The following editorial, written by CPMS Dean, R. Tim Yoho, D.P.M., M.S., was published in the January 2007 issue of APMA Today
Our Greatest Challenge
Our profession is shrinking before our eyes. The question is, what are we going to do about it and when? The number of graduates from podiatric colleges from 1986-1990 averaged approximately 640 per year compared to an average of 390 graduates per year either graduated or expected to graduate from 2005-2009. No matter what the reasons, this decline should be alarming to all in the profession. Think of the long-term consequences to the profession and the memberships of our professional organizations. Think about the political and legislative ramifications to a profession that appears to be in a state of decline. Think of the financial consequences to podiatric physicians who have spent a lifetime to build equity in their practices only to find a shortage of new graduates to take over.
For the podiatric medical profession to truly advance, the profession must significantly increase the size of our applicant pool to the colleges of podiatric medicine. I am not convinced that high fives are in order with a national applicant pool to the eight colleges/programs of slightly over 700 for the 2005-2006 enrollment cycle. Although this is an improvement from previous enrollment cycles, it is inconceivable that of all of the students who finish an undergraduate education having satisfied the requirements necessary to make application to podiatric medical schools, less than 1,000 applications are received annually by the American Association of Colleges of Podiatric Medicine.
Why only 700 applicants? Why is this profession, with all of its virtues, largely ignored by the vast majority of students pursuing careers in the health sciences? Where can we fine more students with similar interests, desires and needs in relation to a professional pursuit? We must identify our target audience and determine what makes them tick.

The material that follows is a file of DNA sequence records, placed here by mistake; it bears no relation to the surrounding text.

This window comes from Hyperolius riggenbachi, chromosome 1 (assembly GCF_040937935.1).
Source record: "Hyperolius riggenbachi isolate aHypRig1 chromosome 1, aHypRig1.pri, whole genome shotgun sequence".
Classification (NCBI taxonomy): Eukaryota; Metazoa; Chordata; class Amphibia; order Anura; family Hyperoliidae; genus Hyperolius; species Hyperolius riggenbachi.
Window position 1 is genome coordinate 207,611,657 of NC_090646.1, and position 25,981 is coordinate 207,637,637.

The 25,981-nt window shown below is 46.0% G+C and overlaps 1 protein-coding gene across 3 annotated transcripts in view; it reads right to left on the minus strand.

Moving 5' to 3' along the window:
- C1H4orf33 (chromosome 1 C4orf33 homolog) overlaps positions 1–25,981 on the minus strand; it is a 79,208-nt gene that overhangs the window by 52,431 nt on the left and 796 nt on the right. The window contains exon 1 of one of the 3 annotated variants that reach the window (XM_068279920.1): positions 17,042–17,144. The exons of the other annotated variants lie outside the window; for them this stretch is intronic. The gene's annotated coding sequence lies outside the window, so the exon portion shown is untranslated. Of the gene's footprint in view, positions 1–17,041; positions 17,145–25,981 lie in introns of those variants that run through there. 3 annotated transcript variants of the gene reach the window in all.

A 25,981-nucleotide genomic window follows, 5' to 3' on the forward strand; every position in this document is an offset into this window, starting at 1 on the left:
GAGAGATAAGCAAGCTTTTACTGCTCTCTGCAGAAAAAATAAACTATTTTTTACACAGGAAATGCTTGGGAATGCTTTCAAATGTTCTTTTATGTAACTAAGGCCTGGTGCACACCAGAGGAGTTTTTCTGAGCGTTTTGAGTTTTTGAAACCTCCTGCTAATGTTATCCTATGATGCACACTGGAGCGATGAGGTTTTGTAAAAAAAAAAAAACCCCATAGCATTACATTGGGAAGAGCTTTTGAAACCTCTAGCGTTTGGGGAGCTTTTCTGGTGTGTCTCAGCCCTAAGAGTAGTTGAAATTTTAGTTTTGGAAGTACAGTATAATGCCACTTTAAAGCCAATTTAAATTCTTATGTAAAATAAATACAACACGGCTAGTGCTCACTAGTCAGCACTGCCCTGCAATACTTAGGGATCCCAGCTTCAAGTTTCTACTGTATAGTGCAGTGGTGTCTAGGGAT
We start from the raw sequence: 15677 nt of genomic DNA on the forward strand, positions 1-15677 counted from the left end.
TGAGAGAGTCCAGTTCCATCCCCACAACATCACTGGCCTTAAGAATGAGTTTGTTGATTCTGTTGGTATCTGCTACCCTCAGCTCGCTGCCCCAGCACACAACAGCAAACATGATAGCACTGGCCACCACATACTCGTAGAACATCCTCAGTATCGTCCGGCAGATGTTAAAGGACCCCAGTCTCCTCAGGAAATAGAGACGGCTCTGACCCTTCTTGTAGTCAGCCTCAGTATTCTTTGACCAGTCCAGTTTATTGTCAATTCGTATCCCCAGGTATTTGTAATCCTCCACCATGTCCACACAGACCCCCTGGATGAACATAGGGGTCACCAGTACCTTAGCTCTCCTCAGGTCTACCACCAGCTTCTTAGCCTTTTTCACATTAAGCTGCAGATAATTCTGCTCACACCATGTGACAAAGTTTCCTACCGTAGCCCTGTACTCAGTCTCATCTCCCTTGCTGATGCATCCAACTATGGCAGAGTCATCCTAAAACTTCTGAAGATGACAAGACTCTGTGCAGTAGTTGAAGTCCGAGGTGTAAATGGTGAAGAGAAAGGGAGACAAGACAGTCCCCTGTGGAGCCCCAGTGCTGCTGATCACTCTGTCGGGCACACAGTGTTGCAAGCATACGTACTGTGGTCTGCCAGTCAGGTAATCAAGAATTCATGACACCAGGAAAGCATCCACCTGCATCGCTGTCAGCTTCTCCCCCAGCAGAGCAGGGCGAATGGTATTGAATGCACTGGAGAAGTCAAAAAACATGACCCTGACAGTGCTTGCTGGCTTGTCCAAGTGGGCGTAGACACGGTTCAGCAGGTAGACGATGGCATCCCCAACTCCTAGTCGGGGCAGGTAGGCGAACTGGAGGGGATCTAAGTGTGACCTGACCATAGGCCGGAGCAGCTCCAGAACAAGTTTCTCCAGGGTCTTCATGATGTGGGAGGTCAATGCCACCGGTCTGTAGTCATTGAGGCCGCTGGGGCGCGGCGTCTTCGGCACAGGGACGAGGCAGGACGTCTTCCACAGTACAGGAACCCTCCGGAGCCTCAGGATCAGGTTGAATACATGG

As allopathic and osteopathic medical professions gear up to increase the size of their classes or add new programs over the next ten years, podiatric medicine debates whether we should grant ourselves MD or DO degrees. Changing the initials of our degree is not the answer. Its not about the degree, it’s about increasing the size of our national applicant pool, and raising our educational standards and professional expectations. That’s what builds enduring credibility and influence.
Look at projected population pyramids or graphs of the United States. From 2000 to 2040 the population of the United States is expected to increase from 285 million to 370 million people. Diabetes is epidemic, life expectancy is increasing and people like to maintain an active lifestyle. These population increases and epidemiologic health trends suggests a tremendous opportunity for podiatric medicine to become the leader in foot and ankle medicine.
We have two types of residency training programs. We are eligible for active staff at medical centers with the ability to hold offices. We have admitting privileges. We have eight colleges/programs of podiatric medicine. The framework is in place for this profession to grow and further establish itself as a valued and equal member of the health care community.
To achieve this status we must grow not only in terms of training, but in size as well. We must increase the size of the applicant pool. We need to accept only those students possessing the academic skills to complete a rigorous podiatric medical curriculum. We need offer students exceptional learning experiences as podiatric medical students. We need to increase the number of residency programs in preparation for increased numbers of graduates, never to exceed residency training capacity. We need to increase the memberships to our professional organizations as the profession grows. And, we need to respect and value the DPM degree.
The efforts of the enrollment staff at each of the colleges, the AACPM staff and Betsy Herman are starting to make a difference, however, there needs to be a true national debate on the applicant pool issue, a needs assessment and a comprehensive plan of action where everyone in the podiatric profession has the opportunity to make a contribution. This issue must be the number one priority of the profession. This is a concern the entire profession can rally around, much like our allopathic and osteopathic colleagues do on a continuous basis to protect their interests and status when challenged. The biggest question is, who has the resources, resolve and leadership to pull it off?